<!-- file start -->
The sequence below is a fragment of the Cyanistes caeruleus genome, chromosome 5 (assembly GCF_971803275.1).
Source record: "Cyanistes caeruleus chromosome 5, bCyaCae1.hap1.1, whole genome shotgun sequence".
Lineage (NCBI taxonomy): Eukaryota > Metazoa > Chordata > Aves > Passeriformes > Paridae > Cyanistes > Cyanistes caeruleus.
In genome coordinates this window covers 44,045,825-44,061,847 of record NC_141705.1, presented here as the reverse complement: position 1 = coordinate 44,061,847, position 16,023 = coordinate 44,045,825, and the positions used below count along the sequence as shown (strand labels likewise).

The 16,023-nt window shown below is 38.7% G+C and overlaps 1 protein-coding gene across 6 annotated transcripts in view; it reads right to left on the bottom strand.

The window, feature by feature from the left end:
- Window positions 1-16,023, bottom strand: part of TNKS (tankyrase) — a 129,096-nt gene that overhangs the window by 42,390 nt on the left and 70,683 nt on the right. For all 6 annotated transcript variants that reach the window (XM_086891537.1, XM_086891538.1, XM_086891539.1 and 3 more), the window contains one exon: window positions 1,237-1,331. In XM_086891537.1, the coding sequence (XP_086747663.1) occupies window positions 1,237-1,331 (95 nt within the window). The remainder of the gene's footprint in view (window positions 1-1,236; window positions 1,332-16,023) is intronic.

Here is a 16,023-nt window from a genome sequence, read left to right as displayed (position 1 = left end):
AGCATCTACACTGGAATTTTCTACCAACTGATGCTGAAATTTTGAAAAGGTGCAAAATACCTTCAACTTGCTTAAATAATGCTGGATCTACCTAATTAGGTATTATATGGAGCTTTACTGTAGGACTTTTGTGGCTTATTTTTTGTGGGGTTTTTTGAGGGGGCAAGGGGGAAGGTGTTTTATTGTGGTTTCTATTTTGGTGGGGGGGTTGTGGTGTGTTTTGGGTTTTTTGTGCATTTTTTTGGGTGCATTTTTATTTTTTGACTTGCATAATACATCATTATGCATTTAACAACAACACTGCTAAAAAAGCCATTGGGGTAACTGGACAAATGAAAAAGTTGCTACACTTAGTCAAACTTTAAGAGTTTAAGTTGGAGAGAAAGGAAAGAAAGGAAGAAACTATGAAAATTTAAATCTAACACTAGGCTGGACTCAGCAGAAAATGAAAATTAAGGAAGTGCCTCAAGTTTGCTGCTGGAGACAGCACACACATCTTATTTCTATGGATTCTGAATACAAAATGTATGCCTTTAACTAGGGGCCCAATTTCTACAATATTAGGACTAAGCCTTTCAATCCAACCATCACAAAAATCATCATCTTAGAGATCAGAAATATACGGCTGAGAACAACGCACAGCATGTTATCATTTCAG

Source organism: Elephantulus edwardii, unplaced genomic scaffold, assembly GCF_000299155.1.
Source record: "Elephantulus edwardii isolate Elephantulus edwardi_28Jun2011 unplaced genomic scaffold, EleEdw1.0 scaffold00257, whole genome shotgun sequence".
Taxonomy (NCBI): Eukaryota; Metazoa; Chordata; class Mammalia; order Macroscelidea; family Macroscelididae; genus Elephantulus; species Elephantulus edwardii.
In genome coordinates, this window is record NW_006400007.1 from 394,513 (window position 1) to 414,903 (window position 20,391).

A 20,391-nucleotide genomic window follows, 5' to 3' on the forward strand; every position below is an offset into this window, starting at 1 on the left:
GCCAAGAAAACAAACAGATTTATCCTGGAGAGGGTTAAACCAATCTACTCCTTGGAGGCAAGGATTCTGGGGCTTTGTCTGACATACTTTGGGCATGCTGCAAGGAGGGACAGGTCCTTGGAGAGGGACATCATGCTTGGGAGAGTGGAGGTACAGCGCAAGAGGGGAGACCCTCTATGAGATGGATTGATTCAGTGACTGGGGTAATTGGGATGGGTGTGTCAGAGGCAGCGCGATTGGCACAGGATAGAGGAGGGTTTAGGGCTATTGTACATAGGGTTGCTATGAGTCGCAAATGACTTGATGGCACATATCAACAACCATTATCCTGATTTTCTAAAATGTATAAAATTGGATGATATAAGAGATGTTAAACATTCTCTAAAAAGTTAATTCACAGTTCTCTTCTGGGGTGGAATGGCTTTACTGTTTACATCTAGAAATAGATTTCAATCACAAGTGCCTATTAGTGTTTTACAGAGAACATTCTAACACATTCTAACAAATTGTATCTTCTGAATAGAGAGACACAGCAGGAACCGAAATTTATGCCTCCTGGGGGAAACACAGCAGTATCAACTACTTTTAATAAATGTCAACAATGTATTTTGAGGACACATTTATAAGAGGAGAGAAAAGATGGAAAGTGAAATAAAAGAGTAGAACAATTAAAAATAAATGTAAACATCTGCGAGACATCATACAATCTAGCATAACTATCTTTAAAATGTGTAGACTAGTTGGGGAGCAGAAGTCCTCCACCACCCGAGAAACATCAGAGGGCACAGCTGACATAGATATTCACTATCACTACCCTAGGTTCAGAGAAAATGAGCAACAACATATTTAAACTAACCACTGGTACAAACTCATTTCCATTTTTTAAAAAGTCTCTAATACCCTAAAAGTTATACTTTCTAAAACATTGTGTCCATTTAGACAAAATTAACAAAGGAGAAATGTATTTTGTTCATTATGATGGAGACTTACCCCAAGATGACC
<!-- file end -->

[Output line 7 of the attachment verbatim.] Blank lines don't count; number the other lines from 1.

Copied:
- Window positions 1-16,023, bottom strand: part of TNKS (tankyrase) — a 129,096-nt gene that overhangs the window by 42,390 nt on the left and 70,683 nt on the right. For all 6 annotated transcript variants that reach the window (XM_086891537.1, XM_086891538.1, XM_086891539.1 and 3 more), the window contains one exon: window positions 1,237-1,331. In XM_086891537.1, the coding sequence (XP_086747663.1) occupies window positions 1,237-1,331 (95 nt within the window). The remainder of the gene's footprint in view (window positions 1-1,236; window positions 1,332-16,023) is intronic.